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Mar 2024

4 Ways To Lower Your Monthly Utility Bills




Why you need an “energy audit”


How to be energy-efficient at home


Green habits you can adopt today




Why you need an “energy audit”


How to be energy-efficient at home


Green habits you can adopt today

Monthly utility costs can sometimes feel like a major blow to our budgets, especially for our first-time homeowner friends.

But before you resign yourself to a life of flickering lights and lukewarm showers, know this: there are ways to fight back against sky-high utility bills. In fact, with a few smart strategies and a little extra effort, you can significantly reduce your monthly energy and water consumption, leaving more money in your pocket at the end of each month. 

1. Conduct an Energy Audit 

An energy audit is a win-win for both your wallet and the environment. By identifying areas where your home wastes energy, you can save money on your bills and reduce your carbon footprint simultaneously.

Think of energy audits like taking your car to the mechanic or going to the doctor for a checkup.

What is an Energy Audit? 

A qualified professional will examine your home’s energy efficiency, which means “using less energy to get the same job done – and in the process, cutting energy bills and reducing pollution," according to Energy Star.

The professional will analyze how much energy your home uses and identify areas where it might be running less efficiently than you’d like. It's kind of like getting a detailed report card on your home's energy habits. But that doesn’t necessarily mean they’ll inform you of potential risks on your property.

How Does an Energy Audit Work? 

There’s no one standard method for energy audits, but the process typically involves a combination of actions: 

  • Evaluating your utility bills: This helps the auditor understand your current energy usage patterns. 

  • Conducting an inspection: The professional will look for potential areas of energy loss, like drafty windows, old appliances, or faulty insulation.  

  • Utilizing specialized equipment: This might include tools like blower doors to detect air leaks or infrared cameras to identify heat loss.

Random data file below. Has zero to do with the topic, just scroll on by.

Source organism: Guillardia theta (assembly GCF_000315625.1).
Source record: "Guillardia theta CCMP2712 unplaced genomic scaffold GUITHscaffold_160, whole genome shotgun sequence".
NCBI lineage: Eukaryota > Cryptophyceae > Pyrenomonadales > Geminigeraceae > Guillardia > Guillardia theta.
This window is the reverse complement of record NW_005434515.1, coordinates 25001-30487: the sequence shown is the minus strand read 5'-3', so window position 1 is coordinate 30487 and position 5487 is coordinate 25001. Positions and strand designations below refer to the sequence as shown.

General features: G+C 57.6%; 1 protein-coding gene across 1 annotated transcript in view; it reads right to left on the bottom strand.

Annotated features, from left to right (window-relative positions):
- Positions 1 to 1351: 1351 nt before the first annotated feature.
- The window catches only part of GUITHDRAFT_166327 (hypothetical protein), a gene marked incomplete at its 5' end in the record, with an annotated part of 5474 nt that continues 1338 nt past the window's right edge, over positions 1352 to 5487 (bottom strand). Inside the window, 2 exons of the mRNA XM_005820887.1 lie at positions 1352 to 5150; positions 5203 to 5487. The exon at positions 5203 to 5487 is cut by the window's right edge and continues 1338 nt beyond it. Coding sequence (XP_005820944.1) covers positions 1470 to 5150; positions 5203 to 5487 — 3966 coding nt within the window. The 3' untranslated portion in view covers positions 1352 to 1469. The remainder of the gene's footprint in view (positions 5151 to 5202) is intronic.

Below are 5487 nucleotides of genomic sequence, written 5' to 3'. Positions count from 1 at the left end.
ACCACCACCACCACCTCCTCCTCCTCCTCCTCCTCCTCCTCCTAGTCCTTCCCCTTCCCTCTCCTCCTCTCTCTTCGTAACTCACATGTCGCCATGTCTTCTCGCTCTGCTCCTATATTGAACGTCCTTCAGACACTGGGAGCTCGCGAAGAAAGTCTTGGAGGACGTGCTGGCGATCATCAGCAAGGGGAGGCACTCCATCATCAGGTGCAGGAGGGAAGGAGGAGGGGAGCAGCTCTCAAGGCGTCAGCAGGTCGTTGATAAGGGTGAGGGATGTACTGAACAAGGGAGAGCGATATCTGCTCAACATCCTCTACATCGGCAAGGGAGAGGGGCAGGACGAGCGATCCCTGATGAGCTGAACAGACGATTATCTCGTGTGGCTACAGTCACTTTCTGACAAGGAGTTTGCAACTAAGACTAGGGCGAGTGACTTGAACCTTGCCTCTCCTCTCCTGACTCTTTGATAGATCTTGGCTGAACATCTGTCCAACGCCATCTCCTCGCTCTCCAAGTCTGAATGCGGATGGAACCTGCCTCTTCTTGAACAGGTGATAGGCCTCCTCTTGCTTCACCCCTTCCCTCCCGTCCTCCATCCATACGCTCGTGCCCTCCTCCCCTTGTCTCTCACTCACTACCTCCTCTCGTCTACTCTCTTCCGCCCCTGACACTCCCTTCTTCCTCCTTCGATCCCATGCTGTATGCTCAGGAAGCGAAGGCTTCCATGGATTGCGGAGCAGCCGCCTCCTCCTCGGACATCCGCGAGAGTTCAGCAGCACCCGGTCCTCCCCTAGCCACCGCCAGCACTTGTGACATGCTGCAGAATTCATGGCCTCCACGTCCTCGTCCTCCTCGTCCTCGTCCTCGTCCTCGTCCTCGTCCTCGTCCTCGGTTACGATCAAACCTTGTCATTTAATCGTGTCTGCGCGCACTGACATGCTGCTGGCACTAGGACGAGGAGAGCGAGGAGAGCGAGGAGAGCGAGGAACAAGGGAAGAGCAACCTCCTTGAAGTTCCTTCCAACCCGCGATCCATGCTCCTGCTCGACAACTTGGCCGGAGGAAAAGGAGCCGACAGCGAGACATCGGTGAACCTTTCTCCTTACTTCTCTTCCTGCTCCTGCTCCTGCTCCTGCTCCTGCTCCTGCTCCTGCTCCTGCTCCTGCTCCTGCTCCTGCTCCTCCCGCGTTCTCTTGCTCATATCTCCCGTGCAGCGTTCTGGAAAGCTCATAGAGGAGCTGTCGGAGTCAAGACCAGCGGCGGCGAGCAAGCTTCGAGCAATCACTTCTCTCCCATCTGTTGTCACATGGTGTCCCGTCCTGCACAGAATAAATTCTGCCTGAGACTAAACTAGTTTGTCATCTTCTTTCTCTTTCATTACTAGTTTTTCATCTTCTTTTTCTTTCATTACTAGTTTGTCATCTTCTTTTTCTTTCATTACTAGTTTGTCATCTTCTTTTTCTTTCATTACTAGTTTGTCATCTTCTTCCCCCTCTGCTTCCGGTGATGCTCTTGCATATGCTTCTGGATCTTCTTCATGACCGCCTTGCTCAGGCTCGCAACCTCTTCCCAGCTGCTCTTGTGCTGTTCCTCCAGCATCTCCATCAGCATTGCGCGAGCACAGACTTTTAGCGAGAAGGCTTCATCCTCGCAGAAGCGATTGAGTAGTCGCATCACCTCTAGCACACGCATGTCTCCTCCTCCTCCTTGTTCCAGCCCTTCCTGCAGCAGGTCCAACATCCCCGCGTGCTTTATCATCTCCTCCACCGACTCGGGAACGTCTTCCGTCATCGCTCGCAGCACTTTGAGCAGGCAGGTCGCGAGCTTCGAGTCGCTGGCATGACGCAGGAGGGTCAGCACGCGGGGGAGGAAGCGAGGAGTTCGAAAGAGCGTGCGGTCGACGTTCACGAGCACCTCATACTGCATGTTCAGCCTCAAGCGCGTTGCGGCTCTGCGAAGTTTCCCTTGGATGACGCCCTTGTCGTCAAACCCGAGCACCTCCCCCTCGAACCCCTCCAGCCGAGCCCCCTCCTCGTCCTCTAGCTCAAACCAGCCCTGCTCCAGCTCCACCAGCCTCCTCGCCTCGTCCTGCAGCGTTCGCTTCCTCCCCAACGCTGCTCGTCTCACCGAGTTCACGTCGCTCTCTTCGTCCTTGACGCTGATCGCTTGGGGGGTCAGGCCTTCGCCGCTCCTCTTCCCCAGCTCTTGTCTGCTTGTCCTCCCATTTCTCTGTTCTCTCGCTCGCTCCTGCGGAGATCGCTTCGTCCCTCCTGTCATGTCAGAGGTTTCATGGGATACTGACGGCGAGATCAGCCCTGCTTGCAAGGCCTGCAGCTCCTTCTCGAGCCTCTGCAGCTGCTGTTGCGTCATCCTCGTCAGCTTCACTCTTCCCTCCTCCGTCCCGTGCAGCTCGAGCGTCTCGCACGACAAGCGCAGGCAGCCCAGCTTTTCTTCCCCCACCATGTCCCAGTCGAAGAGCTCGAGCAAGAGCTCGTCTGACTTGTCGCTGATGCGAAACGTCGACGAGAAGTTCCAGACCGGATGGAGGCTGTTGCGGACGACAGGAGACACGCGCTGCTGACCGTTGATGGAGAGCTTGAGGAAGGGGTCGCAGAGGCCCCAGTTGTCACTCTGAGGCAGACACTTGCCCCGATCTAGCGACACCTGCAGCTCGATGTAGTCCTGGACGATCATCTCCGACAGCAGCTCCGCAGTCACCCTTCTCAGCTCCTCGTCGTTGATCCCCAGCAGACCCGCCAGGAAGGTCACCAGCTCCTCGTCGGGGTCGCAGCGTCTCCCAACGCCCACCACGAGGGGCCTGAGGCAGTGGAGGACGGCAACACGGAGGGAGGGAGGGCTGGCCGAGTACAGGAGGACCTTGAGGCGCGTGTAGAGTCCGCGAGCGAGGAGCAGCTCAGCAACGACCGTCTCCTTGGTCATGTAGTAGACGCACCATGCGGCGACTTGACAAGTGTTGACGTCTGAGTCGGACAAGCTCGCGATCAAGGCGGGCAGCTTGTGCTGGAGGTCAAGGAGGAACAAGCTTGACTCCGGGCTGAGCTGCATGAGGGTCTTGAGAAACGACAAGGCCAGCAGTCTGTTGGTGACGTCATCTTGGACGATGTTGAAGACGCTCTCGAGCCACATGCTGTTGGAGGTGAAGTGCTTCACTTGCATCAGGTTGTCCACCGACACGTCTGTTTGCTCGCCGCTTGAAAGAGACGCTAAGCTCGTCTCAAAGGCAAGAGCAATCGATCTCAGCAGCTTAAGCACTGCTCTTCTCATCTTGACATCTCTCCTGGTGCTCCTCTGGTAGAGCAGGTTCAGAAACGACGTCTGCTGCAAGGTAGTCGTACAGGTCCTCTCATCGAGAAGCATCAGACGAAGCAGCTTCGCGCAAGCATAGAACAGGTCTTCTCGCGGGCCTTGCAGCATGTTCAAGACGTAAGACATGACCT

After evaluating your home, your auditor will give you a detailed list of energy efficiency improvements you could make. Implementing their recommendations might lead to significant savings on your utility bills. 

Who Conducts an Energy Audit? 

Certified energy auditors are trained professionals who can provide a comprehensive, and most importantly, accurate assessment. You can find qualified auditors through your local utility company, government agencies, or online directories. 

So, if you're committed to lowering your energy costs, an energy audit is an excellent first step. Much like homeownership, it’s an investment that can pay off for the many years to come.

2. Make the Switch to Energy-Efficiency  

Once you've identified areas for improvement through an energy audit, consider upgrading to energy-efficient appliances. While the initial investment might seem a little daunting, the long-term savings are nothing to scoff at. Here are three power players (or savers) to consider: 

Tankless Water Heater 

Unlike traditional water heaters that constantly heat and reheat a large tank of water, tankless water heaters heat water only when you need it. This on-demand approach eliminates standby energy losses, leading to major savings on your water heating costs. 

However, one potential drawback of tankless water heaters is “reduced flow rates.” 

Reduced flow rates can result in insufficient heating and low water temperatures. Consult a plumber to determine the right flow rate for your home. Keep in mind that higher flow rates generally mean a more expensive water heater. 

Front-Load Washing Machine  

Compared to their top-load counterparts, front-load washing machines use much less water and energy per wash cycle. This is due to their efficient design and ability to use high-speed spinning to extract more water from clothes, reducing drying time and overall energy consumption. 

Front-load washers are also considerably gentler on clothes compared to top-loaders, making them a better choice for delicate fabrics or items prone to shrinking in warm water.

And while front-load washers typically boast lower operating costs and a better cleaning performance, their upfront cost tends to be higher compared to top-loaders. Additionally, front-load washers often require longer wash cycles, which can increase your laundry time.  

Programmable Thermostat